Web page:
What you’ll find in this article:
- What is the After-Scenario Questionnaire (ASQ)?
- What can you find out with ASQ?
- When should you use it?
- How to Use ASQ?
- Interpreting Your Results
- Pros and Cons of ASQ
What is the After-Scenario Questionnaire (ASQ)?
The After-Scenario Questionnaire or ASQ is a 3-question scale used to assess how difficult a user perceived a task in a usability test. Developed by J.R. Lewis in 1995, this survey is popular because of its simplicity.
What can you find out with ASQ?
Similar to the Single Ease Question (SEQ), ASQ quantifies usability/perceived ease. Specifically, the ASQ covers a rating of the ease of a task, the amount of time the task took to complete, and the level of support received throughout the process.
- ASQ Statements
- Overall, I am satisfied with the ease of completing the task in this scenario.
- Overall, I am satisfied with the amount of time it took to complete the task in this scenario.
- Overall, I am satisfied with the support information (on-line help, messages, documentation) when completing the task.
While the ASQ has more questions than the SEQ, its results do not encompass the entire user experience. Instead, it isolates a part of it and gives us a method for quantifying perceived ease.
When should you use it?
The ASQ is best used as part of usability testing, especially for testing prototypes or live websites and products. Specifically, you’ll want to launch this questionnaire instantly after a user performed a task, even if it wasn’t successfully completed.
How to Use ASQ?
Getting started with ASQ is easier than ever with Qualaroo Templates. We’ll walk you through how to get it set up in the steps outlined below.
Start running your ASQ Nudge with Qualaroo in 3 simple steps!
- Select the right channel.
- Decide where you want to run your Nudge (desktop, mobile web, prototype, mobile app) and select “Choose Template.”
- Don’t worry–you can run this survey on as many channels as your organization needs. You’ll just need to create additional surveys to cover the different domains your organization spans.
- Find your template.
- Select ASQ from our list of pre-vetted templates. You can type “ASQ” into the search bar to find it of filter by validate/prototype.
- Create, edit and publish your survey!
- Something to keep in mind for timing is:
- Targeting based on exit-intent is a common strategy and is easy to do with Qualaroo. You may interpret a participant about to leave your page before completing a task as high perceived difficulty of the task or a lack of support opportunities available/easily findable. This could be an ideal time to launch your ASQ.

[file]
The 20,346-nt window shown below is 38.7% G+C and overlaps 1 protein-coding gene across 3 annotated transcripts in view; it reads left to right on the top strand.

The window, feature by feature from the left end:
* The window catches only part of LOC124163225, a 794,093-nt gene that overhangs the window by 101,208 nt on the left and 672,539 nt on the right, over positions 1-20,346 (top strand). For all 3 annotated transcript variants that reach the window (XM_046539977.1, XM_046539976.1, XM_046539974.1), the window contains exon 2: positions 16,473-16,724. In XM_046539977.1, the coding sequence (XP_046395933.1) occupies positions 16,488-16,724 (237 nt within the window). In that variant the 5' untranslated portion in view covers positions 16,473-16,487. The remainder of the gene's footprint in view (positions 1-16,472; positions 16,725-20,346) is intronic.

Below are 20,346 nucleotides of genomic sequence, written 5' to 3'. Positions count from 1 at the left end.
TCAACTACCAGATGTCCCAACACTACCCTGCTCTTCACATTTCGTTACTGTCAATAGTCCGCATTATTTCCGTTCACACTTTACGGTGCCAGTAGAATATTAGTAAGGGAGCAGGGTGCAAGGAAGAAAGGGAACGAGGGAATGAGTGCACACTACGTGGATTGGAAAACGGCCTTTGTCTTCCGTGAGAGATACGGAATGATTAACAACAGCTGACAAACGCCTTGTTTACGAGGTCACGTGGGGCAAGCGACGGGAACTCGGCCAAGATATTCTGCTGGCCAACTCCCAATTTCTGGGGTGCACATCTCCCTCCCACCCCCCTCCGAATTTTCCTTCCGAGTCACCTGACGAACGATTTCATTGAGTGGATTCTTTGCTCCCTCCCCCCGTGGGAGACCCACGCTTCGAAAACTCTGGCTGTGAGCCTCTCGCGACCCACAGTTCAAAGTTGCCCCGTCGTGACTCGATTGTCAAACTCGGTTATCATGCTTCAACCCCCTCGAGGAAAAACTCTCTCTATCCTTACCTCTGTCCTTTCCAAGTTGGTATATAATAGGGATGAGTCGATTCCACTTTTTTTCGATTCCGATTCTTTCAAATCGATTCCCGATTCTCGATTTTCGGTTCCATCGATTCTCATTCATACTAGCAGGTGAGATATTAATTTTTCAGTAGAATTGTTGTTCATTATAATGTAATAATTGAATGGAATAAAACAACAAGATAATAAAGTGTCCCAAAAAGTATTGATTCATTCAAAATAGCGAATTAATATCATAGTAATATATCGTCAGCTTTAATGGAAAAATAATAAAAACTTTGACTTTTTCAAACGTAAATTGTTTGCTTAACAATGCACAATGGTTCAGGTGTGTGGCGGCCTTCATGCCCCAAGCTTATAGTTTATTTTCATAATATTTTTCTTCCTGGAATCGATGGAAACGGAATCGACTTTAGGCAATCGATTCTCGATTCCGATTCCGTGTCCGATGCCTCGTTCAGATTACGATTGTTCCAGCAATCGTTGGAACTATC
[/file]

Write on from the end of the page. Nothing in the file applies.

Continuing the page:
- Determine the average time it takes to complete the tasks you’re researching and use that information to time your questions. We suggest making sure that this part is tailored to the specific experience with your product or website, and not a general estimate. This is because the time it takes to complete similar tasks on different interfaces can vary. While logging into some apps may be straightforward and take only a minute or so, other decisions or tasks are not quite as straight forward, like deciding on the details of a larger purchase such as furniture. Once you’ve tested this with a few participants, you can adjust the timing of your Nudge as needed.
- Because the ASQ is pretty straightforward, you don’t need to do much customizing apart from making sure you get your targeting/timing correct.
Interpreting Your Results
Once you’ve collected your results, it’s time to calculate your ASQ score. Finding the score is pretty simple, you just need to take the average of your 3 responses. For times when participants skip questions, simply average the remaining scores.
Once you’ve gotten your scores, keep in mind that higher scores are better than lower ones because of the way the Likert-scale is set up. A lower score would mean that participants found the task to be difficult or time-consuming or that they generally felt unsupported throughout the process (or all three).
While we could not find an industry standard for this score, you can still interpret your scores by putting them into context. This information tends to be most helpful when compared across different tasks or over time when design changes are being made. Having a baseline to compare your scores to will make the information more actionable.
Pros and Cons of ASQ
Because the ASQ is short and simple, participants won’t have difficulty filling it in and because of the way it is distributed, response rates shouldn’t be a concern.
Another benefit of the ASQ that’s related to its simplicity is that determining your ASQ score is pretty straightforward. Unlike open-ended responses, which may require a number of methods to clearly discern, the ASQ score is just a matter of averaging the responses you’ve received.
Similarly to any survey that does not include an open-ended section, a limitation of the ASQ is the lack of context, or understanding of why behind scores. We’d generally recommend supplementing your ASQ by asking your participants why they gave the score they did. This information may be particularly valuable for noticeably low scores.